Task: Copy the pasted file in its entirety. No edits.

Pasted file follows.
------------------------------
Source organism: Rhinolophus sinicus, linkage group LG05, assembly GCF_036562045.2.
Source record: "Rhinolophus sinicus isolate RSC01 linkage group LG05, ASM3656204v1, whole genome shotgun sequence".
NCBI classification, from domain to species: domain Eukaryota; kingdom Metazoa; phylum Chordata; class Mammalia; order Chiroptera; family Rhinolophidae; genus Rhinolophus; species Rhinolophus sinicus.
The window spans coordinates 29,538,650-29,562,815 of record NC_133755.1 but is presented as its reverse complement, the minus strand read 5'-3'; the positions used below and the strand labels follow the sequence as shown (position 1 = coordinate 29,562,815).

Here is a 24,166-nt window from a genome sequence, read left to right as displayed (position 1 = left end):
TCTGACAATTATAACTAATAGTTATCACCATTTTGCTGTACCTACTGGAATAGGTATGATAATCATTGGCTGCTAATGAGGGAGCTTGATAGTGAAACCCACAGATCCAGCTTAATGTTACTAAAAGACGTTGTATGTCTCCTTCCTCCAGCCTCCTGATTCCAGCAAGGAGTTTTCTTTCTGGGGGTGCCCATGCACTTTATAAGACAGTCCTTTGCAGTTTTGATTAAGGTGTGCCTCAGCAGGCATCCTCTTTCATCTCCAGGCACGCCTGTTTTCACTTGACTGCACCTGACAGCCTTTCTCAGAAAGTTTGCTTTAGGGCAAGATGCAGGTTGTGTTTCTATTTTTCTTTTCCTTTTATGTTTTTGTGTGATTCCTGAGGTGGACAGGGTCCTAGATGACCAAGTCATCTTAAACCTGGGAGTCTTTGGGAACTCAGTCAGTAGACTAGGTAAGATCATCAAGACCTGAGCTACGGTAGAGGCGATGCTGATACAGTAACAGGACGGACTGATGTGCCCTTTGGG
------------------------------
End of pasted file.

Source organism: Rhinolophus sinicus, linkage group LG05, assembly GCF_036562045.2.
Source record: "Rhinolophus sinicus isolate RSC01 linkage group LG05, ASM3656204v1, whole genome shotgun sequence".
NCBI classification, from domain to species: domain Eukaryota; kingdom Metazoa; phylum Chordata; class Mammalia; order Chiroptera; family Rhinolophidae; genus Rhinolophus; species Rhinolophus sinicus.
The window spans coordinates 29,538,650-29,562,815 of record NC_133755.1 but is presented as its reverse complement, the minus strand read 5'-3'; the positions used below and the strand labels follow the sequence as shown (position 1 = coordinate 29,562,815).

Here is a 24,166-nt window from a genome sequence, read left to right as displayed (position 1 = left end):
TCTGACAATTATAACTAATAGTTATCACCATTTTGCTGTACCTACTGGAATAGGTATGATAATCATTGGCTGCTAATGAGGGAGCTTGATAGTGAAACCCACAGATCCAGCTTAATGTTACTAAAAGACGTTGTATGTCTCCTTCCTCCAGCCTCCTGATTCCAGCAAGGAGTTTTCTTTCTGGGGGTGCCCATGCACTTTATAAGACAGTCCTTTGCAGTTTTGATTAAGGTGTGCCTCAGCAGGCATCCTCTTTCATCTCCAGGCACGCCTGTTTTCACTTGACTGCACCTGACAGCCTTTCTCAGAAAGTTTGCTTTAGGGCAAGATGCAGGTTGTGTTTCTATTTTTCTTTTCCTTTTATGTTTTTGTGTGATTCCTGAGGTGGACAGGGTCCTAGATGACCAAGTCATCTTAAACCTGGGAGTCTTTGGGAACTCAGTCAGTAGACTAGGTAAGATCATCAAGACCTGAGCTACGGTAGAGGCGATGCTGATACAGTAACAGGACGGACTGATGTGCCCTTTGGG